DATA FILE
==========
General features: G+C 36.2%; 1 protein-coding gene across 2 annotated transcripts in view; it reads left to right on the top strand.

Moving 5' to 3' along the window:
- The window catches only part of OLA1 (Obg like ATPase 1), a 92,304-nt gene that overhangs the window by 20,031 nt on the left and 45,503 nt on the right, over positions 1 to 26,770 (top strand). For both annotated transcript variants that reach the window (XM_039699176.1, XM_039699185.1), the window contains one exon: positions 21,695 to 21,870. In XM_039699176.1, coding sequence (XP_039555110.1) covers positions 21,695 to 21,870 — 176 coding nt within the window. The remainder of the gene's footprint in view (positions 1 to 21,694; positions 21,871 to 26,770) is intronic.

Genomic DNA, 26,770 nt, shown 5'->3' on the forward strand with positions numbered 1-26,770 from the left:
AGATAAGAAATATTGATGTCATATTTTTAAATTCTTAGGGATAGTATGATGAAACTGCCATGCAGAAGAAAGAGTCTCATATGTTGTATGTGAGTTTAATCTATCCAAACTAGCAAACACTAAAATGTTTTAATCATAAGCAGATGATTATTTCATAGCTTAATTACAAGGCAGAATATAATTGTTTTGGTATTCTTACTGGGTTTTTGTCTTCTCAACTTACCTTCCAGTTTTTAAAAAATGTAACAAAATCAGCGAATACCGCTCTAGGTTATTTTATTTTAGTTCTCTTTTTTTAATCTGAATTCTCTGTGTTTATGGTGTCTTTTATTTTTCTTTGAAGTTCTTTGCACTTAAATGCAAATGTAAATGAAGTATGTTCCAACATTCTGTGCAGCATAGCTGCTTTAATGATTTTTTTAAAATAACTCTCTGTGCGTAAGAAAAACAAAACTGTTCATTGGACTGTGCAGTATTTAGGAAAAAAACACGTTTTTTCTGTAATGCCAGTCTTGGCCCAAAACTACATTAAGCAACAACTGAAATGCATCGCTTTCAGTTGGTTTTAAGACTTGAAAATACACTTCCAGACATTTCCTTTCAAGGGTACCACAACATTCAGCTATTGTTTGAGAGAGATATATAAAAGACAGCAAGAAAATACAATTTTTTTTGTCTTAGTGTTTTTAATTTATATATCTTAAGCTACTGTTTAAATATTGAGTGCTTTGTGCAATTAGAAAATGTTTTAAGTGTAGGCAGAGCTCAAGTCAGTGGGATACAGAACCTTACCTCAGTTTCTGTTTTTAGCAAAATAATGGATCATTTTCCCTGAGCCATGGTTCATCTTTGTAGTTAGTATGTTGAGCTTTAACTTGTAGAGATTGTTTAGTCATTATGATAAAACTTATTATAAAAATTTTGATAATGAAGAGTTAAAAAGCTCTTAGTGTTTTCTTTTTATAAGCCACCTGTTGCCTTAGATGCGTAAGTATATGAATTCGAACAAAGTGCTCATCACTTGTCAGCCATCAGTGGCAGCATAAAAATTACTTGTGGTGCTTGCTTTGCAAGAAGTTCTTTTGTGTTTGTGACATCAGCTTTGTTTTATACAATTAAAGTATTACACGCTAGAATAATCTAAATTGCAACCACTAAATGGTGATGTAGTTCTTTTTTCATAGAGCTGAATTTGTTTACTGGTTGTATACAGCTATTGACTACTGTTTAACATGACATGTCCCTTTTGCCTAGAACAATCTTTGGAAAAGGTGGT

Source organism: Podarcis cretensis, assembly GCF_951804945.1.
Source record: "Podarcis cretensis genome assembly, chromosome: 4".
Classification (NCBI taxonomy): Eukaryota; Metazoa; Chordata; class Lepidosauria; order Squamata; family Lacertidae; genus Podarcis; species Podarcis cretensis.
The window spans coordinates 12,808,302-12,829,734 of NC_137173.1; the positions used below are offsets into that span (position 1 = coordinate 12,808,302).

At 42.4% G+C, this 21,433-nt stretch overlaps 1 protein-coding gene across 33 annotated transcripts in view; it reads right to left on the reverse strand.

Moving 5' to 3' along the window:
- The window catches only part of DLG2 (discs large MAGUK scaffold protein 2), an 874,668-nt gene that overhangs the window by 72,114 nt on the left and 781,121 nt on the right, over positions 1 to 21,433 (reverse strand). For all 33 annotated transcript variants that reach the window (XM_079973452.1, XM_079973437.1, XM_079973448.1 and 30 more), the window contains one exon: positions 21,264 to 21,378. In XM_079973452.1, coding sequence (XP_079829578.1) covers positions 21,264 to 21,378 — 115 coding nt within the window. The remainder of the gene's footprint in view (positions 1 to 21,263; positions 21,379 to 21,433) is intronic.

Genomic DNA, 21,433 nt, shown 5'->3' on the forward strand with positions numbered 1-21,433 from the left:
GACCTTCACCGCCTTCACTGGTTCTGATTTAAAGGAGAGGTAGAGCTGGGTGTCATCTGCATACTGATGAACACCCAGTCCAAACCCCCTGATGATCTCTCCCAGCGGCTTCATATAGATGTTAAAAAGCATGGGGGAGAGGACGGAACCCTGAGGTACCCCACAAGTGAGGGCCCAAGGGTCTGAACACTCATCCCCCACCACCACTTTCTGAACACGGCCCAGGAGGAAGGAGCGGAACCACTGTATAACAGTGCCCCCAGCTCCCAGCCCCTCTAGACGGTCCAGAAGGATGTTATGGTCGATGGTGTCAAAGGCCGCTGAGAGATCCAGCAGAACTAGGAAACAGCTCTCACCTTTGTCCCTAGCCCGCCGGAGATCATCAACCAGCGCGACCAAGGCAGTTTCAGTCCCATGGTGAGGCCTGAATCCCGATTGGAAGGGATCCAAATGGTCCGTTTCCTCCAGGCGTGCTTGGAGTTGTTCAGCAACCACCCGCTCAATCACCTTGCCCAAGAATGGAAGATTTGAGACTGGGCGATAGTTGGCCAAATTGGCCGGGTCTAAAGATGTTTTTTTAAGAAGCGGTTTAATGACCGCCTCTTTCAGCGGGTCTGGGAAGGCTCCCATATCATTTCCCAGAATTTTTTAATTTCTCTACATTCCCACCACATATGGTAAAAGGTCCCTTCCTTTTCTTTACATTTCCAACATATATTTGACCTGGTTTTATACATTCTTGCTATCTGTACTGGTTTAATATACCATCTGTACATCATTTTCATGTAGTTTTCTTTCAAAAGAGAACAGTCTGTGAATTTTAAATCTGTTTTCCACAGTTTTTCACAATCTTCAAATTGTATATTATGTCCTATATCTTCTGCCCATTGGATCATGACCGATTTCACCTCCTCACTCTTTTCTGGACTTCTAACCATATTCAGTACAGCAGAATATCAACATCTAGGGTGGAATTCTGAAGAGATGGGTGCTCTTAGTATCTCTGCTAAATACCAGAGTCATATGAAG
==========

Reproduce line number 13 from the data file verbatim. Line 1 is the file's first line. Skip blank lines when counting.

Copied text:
Genomic DNA, 21,433 nt, shown 5'->3' on the forward strand with positions numbered 1-21,433 from the left: